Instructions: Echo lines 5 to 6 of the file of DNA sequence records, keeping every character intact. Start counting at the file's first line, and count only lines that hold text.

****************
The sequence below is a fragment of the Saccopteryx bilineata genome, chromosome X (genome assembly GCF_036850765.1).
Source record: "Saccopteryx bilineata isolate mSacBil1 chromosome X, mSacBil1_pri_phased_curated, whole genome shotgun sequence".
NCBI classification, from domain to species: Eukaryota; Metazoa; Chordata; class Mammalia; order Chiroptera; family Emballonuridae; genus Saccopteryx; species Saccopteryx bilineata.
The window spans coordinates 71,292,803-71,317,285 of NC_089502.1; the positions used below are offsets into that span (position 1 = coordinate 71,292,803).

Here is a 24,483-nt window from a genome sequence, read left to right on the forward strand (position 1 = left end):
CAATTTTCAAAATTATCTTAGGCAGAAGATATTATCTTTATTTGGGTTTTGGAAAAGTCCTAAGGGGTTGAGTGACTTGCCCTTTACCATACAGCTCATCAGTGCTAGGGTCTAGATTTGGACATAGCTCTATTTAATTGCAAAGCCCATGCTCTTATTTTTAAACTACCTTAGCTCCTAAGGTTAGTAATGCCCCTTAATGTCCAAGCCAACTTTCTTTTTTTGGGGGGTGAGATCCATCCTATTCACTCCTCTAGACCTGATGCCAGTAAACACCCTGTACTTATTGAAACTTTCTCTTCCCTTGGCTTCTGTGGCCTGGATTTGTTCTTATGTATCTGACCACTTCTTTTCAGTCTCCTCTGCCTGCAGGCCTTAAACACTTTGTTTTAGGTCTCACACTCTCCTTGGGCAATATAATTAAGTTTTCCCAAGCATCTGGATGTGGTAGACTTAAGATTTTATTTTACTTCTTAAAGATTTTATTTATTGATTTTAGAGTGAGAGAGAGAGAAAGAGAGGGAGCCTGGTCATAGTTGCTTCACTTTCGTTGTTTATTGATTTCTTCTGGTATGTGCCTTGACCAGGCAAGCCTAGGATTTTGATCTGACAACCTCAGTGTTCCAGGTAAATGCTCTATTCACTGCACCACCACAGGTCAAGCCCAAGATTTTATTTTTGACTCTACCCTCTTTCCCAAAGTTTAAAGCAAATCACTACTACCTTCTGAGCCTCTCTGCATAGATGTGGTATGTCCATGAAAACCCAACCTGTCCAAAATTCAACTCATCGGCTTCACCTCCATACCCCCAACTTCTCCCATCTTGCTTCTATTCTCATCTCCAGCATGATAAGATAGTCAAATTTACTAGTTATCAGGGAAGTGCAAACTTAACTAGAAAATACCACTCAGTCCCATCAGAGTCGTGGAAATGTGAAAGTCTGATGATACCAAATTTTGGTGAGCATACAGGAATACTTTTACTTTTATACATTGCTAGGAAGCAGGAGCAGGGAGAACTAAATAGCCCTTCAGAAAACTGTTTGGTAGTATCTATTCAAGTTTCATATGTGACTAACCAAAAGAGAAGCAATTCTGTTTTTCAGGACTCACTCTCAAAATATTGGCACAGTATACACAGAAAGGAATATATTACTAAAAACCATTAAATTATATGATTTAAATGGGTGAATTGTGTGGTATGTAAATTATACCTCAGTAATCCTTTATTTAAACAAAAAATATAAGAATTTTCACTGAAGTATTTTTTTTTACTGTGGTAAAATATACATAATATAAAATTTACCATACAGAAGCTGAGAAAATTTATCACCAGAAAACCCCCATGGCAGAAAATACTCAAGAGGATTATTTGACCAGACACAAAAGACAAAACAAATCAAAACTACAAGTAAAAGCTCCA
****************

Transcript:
Here is a 24,483-nt window from a genome sequence, read left to right on the forward strand (position 1 = left end):
CAATTTTCAAAATTATCTTAGGCAGAAGATATTATCTTTATTTGGGTTTTGGAAAAGTCCTAAGGGGTTGAGTGACTTGCCCTTTACCATACAGCTCATCAGTGCTAGGGTCTAGATTTGGACATAGCTCTATTTAATTGCAAAGCCCATGCTCTTATTTTTAAACTACCTTAGCTCCTAAGGTTAGTAATGCCCCTTAATGTCCAAGCCAACTTTCTTTTTTTGGGGGGTGAGATCCATCCTATTCACTCCTCTAGACCTGATGCCAGTAAACACCCTGTACTTATTGAAACTTTCTCTTCCCTTGGCTTCTGTGGCCTGGATTTGTTCTTATGTATCTGACCACTTCTTTTCAGTCTCCTCTGCCTGCAGGCCTTAAACACTTTGTTTTAGGTCTCACACTCTCCTTGGGCAATATAATTAAGTTTTCCCAAGCATCTGGATGTGGTAGACTTAAGATTTTATTTTACTTCTTAAAGATTTTATTTATTGATTTTAGAGTGAGAGAGAGAGAAAGAGAGGGAGCCTGGTCATAGTTGCTTCACTTTCGTTGTTTATTGATTTCTTCTGGTATGTGCCTTGACCAGGCAAGCCTAGGATTTTGATCTGACAACCTCAGTGTTCCAGGTAAATGCTCTATTCACTGCACCACCACAGGTCAAGCCCAAGATTTTATTTTTGACTCTACCCTCTTTCCCAAAGTTTAAAGCAAATCACTACTACCTTCTGAGCCTCTCTGCATAGATGTGGTATGTCCATGAAAACCCAACCTGTCCAAAATTCAACTCATCGGCTTCACCTCCATACCCCCAACTTCTCCCATCTTGCTTCTATTCTCATCTCCAGCATGATAAGATAGTCAAATTTACTAGTTATCAGGGAAGTGCAAACTTAACTAGAAAATACCACTCAGTCCCATCAGAGTCGTGGAAATGTGAAAGTCTGATGATACCAAATTTTGGTGAGCATACAGGAATACTTTTACTTTTATACATTGCTAGGAAGCAGGAGCAGGGAGAACTAAATAGCCCTTCAGAAAACTGTTTGGTAGTATCTATTCAAGTTTCATATGTGACTAACCAAAAGAGAAGCAATTCTGTTTTTCAGGACTCACTCTCAAAATATTGGCACAGTATACACAGAAAGGAATATATTACTAAAAACCATTAAATTATATGATTTAAATGGGTGAATTGTGTGGTATGTAAATTATACCTCAGTAATCCTTTATTTAAACAAAAAATATAAGAATTTTCACTGAAGTATTTTTTTTTACTGTGGTAAAATATACATAATATAAAATTTACCATACAGAAGCTGAGAAAATTTATCACCAGAAAACCCCCATGGCAGAAAATACTCAAGAGGATTATTTGACCAGACACAAAAGACAAAACAAATCAAAACTACAAGTAAAAGCTCCA